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Retinal Imaging: Why Is It an Important Part of an Eye Exam?

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A woman being gently pushed towards a retinal imaging machine by an optometrist.

When you visit your optometrist for an eye exam, you can expect a series of different tests. These allow your optometrist to fully understand your eye, how it works, whether you have any problems, and whether you’re showcasing any signs of potential eye conditions. One such test is called “retinal imaging,” but why is it an important part of an eye exam?

Retinal imaging allows your optometrist to thoroughly examine the light-sensitive tissue at the back of your eye. This tissue can be affected by several conditions, like age-related macular degeneration, diabetes, and more.

By examining this tissue, your optometrist is working towards fully understanding your eye and can address potential problems long before they permanently affect your vision.

What Is the Retina?

Your eye is a wonderfully complex part of the body. It lets light enter through the clear front lens. This light is refracted to reach a focal point in the back of your eye on the light-sensitive tissue called the “retina.” The retina then converts the light into signals that can be sent through the optic nerve to the brain. This is the basics of your visual system.

The retina has 2 primary types of cells that help to process this light. These are called “rods” and “cones.” The rods allow you to see in low-light conditions and help give you your peripheral vision. Meanwhile, the cones in the macula are responsible for helping you see colour. When working properly, the retina is responsible for a significant part of your visual system.

However, these signals can’t be sent properly if the retina is damaged or affected. Instead of a crisp, clear image that accurately portrays your surroundings, this image could be blurry, cloudy, dark, or distorted. This makes it almost impossible to see the world around you clearly.

Why Is the Retina Important?

The importance of the retina cannot be overstated—it plays a critical role in vision. But it’s also easily affected by a range of systemic and ocular conditions, such as:

  • Diabetes: This can lead to diabetic retinopathy, a condition in which high blood sugar levels damage blood vessels in the retina.
  • Hypertension: High blood pressure can result in hypertensive retinopathy, a condition characterized by changes to the blood vessels in the retina that can impair vision.
  • Age-related macular degeneration (AMD): This is a leading cause of vision loss among older adults, affecting the central part of the retina (the macula) and impairing central vision.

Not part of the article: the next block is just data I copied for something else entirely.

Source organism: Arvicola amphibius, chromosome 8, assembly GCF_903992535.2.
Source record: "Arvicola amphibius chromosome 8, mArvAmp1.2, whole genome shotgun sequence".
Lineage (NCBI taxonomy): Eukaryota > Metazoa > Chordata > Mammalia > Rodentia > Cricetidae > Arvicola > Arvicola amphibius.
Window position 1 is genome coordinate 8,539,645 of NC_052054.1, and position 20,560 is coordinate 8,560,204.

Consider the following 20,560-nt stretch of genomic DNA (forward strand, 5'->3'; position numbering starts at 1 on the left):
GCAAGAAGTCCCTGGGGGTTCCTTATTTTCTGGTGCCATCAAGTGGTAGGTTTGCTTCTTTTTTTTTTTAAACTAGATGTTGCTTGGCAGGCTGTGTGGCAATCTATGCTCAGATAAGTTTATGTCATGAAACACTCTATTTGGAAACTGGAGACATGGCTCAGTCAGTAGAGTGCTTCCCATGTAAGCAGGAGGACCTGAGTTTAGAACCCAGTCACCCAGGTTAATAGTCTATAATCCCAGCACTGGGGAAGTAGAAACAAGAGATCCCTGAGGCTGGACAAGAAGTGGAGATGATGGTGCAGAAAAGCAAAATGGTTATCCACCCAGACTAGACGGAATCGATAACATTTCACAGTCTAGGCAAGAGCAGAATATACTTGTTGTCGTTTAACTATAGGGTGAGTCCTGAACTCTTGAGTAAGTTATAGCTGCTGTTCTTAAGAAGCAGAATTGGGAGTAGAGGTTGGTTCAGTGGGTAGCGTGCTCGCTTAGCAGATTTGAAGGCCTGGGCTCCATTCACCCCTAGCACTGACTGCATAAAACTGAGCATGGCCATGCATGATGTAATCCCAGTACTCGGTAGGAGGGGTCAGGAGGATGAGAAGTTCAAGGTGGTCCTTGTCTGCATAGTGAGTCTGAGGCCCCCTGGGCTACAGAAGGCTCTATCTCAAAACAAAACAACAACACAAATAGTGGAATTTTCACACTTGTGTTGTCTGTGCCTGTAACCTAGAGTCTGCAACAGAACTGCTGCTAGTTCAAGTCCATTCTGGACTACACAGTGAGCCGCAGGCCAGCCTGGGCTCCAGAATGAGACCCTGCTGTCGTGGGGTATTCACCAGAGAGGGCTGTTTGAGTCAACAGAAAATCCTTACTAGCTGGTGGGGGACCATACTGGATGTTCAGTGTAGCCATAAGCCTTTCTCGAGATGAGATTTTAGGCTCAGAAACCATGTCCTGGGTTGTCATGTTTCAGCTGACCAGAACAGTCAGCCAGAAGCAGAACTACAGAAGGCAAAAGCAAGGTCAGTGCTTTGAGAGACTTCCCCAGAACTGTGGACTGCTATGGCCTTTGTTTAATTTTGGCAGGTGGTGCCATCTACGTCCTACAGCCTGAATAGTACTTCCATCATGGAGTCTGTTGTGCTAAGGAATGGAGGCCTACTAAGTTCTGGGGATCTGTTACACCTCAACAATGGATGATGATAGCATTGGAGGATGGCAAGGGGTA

• Retinal detachment: This is an emergency situation where the retina pulls away from its normal position. Without prompt treatment, it can lead to permanent vision loss.

This is why your optometrist examines the retina. Early detection of these issues can lead to easier treatment and better management, which can sometimes prevent conditions from getting worse.

What Is Retinal Imaging & How Does It Work?

So, when you visit our team at Birring Eye Care, you might wonder: How do we check your retinas? This is done through a process called “retinal imaging.” This technology is used during eye exams to capture images of the back of your eye. The process is straightforward and often only takes a few seconds per eye.

To begin with, your optometrist may need to dilate your pupils with special eye drops, depending on their size. This lets more light enter the eye, making it significantly easier to see the retina.

Then, we use a noninvasive laser to scan your eye and send the images to a computer instantly. We can use these images to investigate your retina, catch any potential problems, and provide you with a diagnosis.

If we need to dilate your pupils, you’ll likely experience light sensitivity for a few hours after your exam. While it can help to wear a pair of sunglasses to reduce the sensitivity, you should avoid driving. Instead, contact a friend or family member to help you get home safely.

An optometrist applying eye-dilating eye drops to her patient as a part of the preparation for retinal imaging.

What to Expect During an Eye Exam

While retinal imaging is a crucial part of an eye exam, it isn’t the only test performed. We’ll quickly catch up on your family and medical history when you visit us for a comprehensive eye exam. This lets us determine if you’re at a higher risk of developing certain conditions. Then, we’ll likely check:

  • Your visual acuity
  • Your refraction abilities
  • Your eye alignment
  • The range of your visual field
  • Your peripheral vision
  • Your intraocular pressure

We may run additional tests to properly understand your eyes. Your vision is precious, and we like to be thorough!

Book Your Next Eye Exam

At Birring Eyecare, we take pride in our patient-first approach. We’re dedicated to serving our community for all their eye care needs and are here to help. Book your next appointment with our team, and let’s work together to protect your vision!

Written by Dr. Manpreet Birring

The founder of Doctor Birring Eyecare, Dr. Manpreet S. Birring, is a renowned Optometrist with over 25 years of experience in family eye care, contact lenses, and binocular vision. Dr. Birring is a member of the Ontario Association of Optometrists and the Canadian Association of Optometrists. He is an authorized Doctor of Optometry.
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